Reserve Bank of Zimbabwe governor Gideon Gono announced the step in a televised monetary policy review blacked out by power outages and disruptions in transmission in downtown Harare.
Gono said the change to new currency denominations would take effect on August 1, 2008 and Zimbabweans had to phase out old banknotes by the end of December.
“With effect from the 1st of August 2008, the Reserve Bank is issuing new currency, not bearer notes which others have been counterfeiting, and the new currency signifies a return of the small pocket,” Gono said. “With effect from the 1st of August 2008, all monetary valuations have been redenominated by a factor of one to 10 billion, effectively meaning that we are removing 10 zeros from our monetary values.
“What this means is that Z$10 billion today will as from 1 August 2008 be revalued to Z$1.”
Gono said the huge monetary denominations had been scrapped to help computer systems cope.
Gono announced that he was introducing into circulation a Z$500 note, an equivalent of Z$5 trillion in the currency being phased out. He also introduced a Z$100 note, a $20 note, a Z$10 dollar note and coin, a Z$5 dollar note and coin, a Z$2 coin as well as a Z$1 dollar note.
He announced that he was returning into circulation the 50 cent, 20 cent and 10 cent coins.
“In other words we are saying go back and look for those coins because we never demonetized them in the first place,” Gono said.
He reviewed the cash withdrawal limit from banks.
“We are also relaxing the cash limit to a massive Z$200 in new money per day,” Gono said, “So the only limitations are really going to be one’s deposit in the bank.”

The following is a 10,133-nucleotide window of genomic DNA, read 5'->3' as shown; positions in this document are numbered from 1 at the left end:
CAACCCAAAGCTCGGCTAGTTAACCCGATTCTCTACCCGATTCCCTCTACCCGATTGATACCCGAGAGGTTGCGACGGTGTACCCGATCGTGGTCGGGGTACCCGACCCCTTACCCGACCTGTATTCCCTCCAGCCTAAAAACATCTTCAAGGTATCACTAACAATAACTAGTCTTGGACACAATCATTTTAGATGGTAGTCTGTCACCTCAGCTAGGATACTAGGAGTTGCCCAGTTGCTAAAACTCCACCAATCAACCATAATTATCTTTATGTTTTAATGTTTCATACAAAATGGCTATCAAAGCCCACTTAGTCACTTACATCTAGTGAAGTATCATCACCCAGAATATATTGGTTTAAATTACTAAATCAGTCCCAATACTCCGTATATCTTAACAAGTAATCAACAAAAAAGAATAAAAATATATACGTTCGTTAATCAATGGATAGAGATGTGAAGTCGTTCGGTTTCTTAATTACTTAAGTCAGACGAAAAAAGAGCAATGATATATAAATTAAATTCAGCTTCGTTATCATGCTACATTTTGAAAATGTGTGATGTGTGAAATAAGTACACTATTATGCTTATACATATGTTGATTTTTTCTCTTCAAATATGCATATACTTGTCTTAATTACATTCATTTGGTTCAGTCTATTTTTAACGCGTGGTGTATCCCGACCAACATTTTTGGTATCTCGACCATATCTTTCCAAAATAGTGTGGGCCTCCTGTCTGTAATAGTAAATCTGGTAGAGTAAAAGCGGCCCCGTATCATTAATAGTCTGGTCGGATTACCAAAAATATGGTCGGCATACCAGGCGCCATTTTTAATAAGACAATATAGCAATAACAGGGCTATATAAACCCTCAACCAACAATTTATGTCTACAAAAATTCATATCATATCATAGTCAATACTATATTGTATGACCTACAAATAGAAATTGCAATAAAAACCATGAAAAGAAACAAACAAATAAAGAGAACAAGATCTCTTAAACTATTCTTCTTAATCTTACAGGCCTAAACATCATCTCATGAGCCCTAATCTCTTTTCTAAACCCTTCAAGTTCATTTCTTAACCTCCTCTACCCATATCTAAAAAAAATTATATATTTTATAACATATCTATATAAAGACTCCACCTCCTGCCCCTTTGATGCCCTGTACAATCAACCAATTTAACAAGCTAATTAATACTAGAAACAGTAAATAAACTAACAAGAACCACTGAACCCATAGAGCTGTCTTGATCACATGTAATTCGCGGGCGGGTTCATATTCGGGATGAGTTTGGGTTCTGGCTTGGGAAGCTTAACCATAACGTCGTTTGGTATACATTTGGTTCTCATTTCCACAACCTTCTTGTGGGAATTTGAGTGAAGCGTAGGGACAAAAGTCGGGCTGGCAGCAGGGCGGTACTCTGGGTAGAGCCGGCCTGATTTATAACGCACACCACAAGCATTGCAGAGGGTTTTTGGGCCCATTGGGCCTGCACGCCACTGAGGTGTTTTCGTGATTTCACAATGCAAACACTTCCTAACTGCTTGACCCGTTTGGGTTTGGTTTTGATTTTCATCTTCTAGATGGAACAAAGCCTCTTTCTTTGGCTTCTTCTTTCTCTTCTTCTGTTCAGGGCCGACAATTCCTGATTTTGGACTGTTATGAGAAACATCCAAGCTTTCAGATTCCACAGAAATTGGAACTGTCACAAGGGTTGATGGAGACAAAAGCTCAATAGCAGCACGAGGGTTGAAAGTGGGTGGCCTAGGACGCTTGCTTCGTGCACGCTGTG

Economists said Gono was tinkering with the symptoms and not addressing the root cause of hyperinflation and the unprecedented economic meltdown.
Bulawayo-based economic commentator Eric Bloch, who also sits on the RBZ advisory body, said: “Knocking off of the 10 zeroes will have no effect on economic reconstruction although I want to believe most of the other measures are a fair attempt at restoring viability of some sectors.”
Economists said the step did not amount to a revaluation but was aimed at making it easier for consumers to handle increasingly worthless wads of banknotes as inflation skyrockets.
Last week the RBZ introduced a Z$100 billion note which could only buy half a loaf of bread.
Since January, the RBZ has introduced a Z$100 million bearer cheque, Z$250m and Z$500m banknotes and then followed those with Z$5 billion, Z$25bn and Z$50bn special agro-cheques, which have become major instruments of trade.
Zimbabwe’s sliding dollar has been officially devalued several times over the past few years but is still selling at more than four times the official rate of US$1=$Z30 billion on an illegal and thriving parallel market – where US$1 is trading at $Z120bn.
The southern African country’s economy – once the breadbasket of the region – has shrunk by more than a third during the past eight years of economic recession, blamed mainly on President Mugabe’s insane economic policies.Post published in: News